TOKYO -- The U.S. needs to send a clear message that it will remain engaged in Asia, former Under Secretary of State Robert Hormats said Sunday, urging Congress to ratify the Trans-Pacific Partnership trade agreement.
Hormats spoke at the Mount Fuji Dialogue, a gathering of influential American and Japanese figures in politics and business sponsored by the Japan Center for Economic Research and Japan Institute of International Affairs. Hormats served as under secretary for economic, energy and agricultural affairs beginning in 2009.
The TPP will promote political and security cooperation, making its benefits more than economic, he told the audience in the resort town of Karuizawa. Failing to ratify it would send the wrong signal -- namely, that America lacks the determination to play its role in Asia, he argued.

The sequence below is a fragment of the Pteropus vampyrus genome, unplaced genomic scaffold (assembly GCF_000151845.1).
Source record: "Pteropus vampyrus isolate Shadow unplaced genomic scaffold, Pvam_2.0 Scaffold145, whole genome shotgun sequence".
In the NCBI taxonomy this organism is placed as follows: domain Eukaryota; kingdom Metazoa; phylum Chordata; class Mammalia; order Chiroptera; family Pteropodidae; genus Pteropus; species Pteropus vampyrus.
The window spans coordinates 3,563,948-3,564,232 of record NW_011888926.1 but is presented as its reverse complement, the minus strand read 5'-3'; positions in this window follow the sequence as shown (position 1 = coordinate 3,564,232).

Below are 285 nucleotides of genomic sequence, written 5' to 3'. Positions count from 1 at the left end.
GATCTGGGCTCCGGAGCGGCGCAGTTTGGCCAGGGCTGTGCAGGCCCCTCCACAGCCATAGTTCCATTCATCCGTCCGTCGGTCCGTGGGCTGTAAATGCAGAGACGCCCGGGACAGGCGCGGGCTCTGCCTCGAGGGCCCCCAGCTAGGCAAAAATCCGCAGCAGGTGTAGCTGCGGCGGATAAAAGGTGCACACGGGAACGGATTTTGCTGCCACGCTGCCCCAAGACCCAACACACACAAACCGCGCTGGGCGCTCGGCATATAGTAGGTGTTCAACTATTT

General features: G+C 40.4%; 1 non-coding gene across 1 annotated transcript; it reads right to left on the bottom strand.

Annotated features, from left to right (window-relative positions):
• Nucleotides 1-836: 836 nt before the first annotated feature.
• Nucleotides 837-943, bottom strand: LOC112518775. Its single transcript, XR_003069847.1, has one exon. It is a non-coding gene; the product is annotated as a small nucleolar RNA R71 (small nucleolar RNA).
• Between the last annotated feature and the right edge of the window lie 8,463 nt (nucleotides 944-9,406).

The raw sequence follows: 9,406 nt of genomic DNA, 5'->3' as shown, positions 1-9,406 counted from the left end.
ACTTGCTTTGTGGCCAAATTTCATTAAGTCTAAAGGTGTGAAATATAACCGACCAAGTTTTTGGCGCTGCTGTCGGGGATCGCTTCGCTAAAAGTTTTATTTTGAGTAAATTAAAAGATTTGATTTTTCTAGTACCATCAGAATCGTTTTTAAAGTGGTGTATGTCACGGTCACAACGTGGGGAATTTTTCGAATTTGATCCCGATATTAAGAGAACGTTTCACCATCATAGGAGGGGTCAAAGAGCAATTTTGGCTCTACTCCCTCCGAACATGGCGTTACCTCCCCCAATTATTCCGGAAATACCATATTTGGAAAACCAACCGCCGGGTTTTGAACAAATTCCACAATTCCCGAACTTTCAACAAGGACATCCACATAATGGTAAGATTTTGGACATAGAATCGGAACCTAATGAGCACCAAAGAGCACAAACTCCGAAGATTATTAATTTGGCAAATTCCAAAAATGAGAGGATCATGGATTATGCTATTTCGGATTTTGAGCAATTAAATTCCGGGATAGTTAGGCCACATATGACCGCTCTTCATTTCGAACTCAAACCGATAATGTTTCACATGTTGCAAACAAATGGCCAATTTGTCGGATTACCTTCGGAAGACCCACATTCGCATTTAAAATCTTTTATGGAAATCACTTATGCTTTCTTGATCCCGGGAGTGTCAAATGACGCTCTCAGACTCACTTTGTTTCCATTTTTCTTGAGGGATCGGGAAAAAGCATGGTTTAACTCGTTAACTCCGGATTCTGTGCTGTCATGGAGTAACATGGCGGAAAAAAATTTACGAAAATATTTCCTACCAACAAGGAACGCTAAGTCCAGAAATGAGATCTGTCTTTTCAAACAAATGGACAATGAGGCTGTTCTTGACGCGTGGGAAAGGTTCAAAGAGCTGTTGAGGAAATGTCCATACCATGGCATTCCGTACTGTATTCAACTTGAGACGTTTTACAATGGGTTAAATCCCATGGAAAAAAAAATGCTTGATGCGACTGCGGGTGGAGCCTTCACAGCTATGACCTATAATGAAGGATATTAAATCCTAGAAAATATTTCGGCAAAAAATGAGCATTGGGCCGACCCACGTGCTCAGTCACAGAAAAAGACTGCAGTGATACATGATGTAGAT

Gen. Richard Myers, a former chairman of the Joint Chiefs of Staff, said Japan's recently enacted national security laws could contribute to Asia's stability over the next half-century if they are implemented properly. The legislation gives the Self-Defense Forces a wider scope for supporting the U.S. and other allies.
Myers expressed hope that Japan could serve as a key partner in checking China's growing naval reach as well as moves by North Korea. But improvement is needed on the operations side, he added. A flawed implementation could let China's military buildup continue, raising tensions in Asia, the general said.